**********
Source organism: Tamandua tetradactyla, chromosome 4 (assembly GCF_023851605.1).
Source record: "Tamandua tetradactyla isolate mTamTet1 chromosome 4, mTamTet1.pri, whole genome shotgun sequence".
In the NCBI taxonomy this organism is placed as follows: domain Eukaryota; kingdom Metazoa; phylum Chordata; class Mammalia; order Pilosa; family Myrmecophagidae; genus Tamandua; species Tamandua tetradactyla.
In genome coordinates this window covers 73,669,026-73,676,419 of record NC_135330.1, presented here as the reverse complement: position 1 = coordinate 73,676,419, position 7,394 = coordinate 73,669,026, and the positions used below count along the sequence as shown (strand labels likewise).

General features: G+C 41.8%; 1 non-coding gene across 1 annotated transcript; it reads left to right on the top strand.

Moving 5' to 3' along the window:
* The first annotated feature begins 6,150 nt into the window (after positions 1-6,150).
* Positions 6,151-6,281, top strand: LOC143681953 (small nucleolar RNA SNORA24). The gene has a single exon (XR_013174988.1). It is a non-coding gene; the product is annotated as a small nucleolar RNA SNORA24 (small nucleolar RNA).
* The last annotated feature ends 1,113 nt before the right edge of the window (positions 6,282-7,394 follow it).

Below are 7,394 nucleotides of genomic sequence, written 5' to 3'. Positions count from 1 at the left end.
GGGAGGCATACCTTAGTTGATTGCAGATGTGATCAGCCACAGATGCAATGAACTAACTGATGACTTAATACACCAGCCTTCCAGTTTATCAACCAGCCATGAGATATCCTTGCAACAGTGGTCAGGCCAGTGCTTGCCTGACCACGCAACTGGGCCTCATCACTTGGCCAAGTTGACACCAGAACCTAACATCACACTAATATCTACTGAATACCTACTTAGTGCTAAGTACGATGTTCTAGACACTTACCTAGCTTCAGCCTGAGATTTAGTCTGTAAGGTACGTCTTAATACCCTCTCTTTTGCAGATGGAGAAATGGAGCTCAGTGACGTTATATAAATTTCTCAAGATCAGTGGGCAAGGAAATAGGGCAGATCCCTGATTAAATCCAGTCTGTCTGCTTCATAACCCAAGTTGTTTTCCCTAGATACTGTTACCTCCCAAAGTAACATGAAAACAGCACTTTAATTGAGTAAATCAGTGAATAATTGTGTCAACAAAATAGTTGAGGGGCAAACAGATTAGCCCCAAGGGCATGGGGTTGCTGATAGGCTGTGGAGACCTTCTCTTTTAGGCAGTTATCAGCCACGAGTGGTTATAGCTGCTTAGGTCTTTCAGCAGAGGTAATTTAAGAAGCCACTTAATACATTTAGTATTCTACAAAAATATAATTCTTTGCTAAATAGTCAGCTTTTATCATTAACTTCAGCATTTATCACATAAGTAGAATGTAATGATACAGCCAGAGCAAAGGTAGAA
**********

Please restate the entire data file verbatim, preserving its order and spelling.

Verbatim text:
Source organism: Tamandua tetradactyla, chromosome 4 (assembly GCF_023851605.1).
Source record: "Tamandua tetradactyla isolate mTamTet1 chromosome 4, mTamTet1.pri, whole genome shotgun sequence".
In the NCBI taxonomy this organism is placed as follows: domain Eukaryota; kingdom Metazoa; phylum Chordata; class Mammalia; order Pilosa; family Myrmecophagidae; genus Tamandua; species Tamandua tetradactyla.
In genome coordinates this window covers 73,669,026-73,676,419 of record NC_135330.1, presented here as the reverse complement: position 1 = coordinate 73,676,419, position 7,394 = coordinate 73,669,026, and the positions used below count along the sequence as shown (strand labels likewise).

General features: G+C 41.8%; 1 non-coding gene across 1 annotated transcript; it reads left to right on the top strand.

Moving 5' to 3' along the window:
* The first annotated feature begins 6,150 nt into the window (after positions 1-6,150).
* Positions 6,151-6,281, top strand: LOC143681953 (small nucleolar RNA SNORA24). The gene has a single exon (XR_013174988.1). It is a non-coding gene; the product is annotated as a small nucleolar RNA SNORA24 (small nucleolar RNA).
* The last annotated feature ends 1,113 nt before the right edge of the window (positions 6,282-7,394 follow it).

Below are 7,394 nucleotides of genomic sequence, written 5' to 3'. Positions count from 1 at the left end.
GGGAGGCATACCTTAGTTGATTGCAGATGTGATCAGCCACAGATGCAATGAACTAACTGATGACTTAATACACCAGCCTTCCAGTTTATCAACCAGCCATGAGATATCCTTGCAACAGTGGTCAGGCCAGTGCTTGCCTGACCACGCAACTGGGCCTCATCACTTGGCCAAGTTGACACCAGAACCTAACATCACACTAATATCTACTGAATACCTACTTAGTGCTAAGTACGATGTTCTAGACACTTACCTAGCTTCAGCCTGAGATTTAGTCTGTAAGGTACGTCTTAATACCCTCTCTTTTGCAGATGGAGAAATGGAGCTCAGTGACGTTATATAAATTTCTCAAGATCAGTGGGCAAGGAAATAGGGCAGATCCCTGATTAAATCCAGTCTGTCTGCTTCATAACCCAAGTTGTTTTCCCTAGATACTGTTACCTCCCAAAGTAACATGAAAACAGCACTTTAATTGAGTAAATCAGTGAATAATTGTGTCAACAAAATAGTTGAGGGGCAAACAGATTAGCCCCAAGGGCATGGGGTTGCTGATAGGCTGTGGAGACCTTCTCTTTTAGGCAGTTATCAGCCACGAGTGGTTATAGCTGCTTAGGTCTTTCAGCAGAGGTAATTTAAGAAGCCACTTAATACATTTAGTATTCTACAAAAATATAATTCTTTGCTAAATAGTCAGCTTTTATCATTAACTTCAGCATTTATCACATAAGTAGAATGTAATGATACAGCCAGAGCAAAGGTAGAA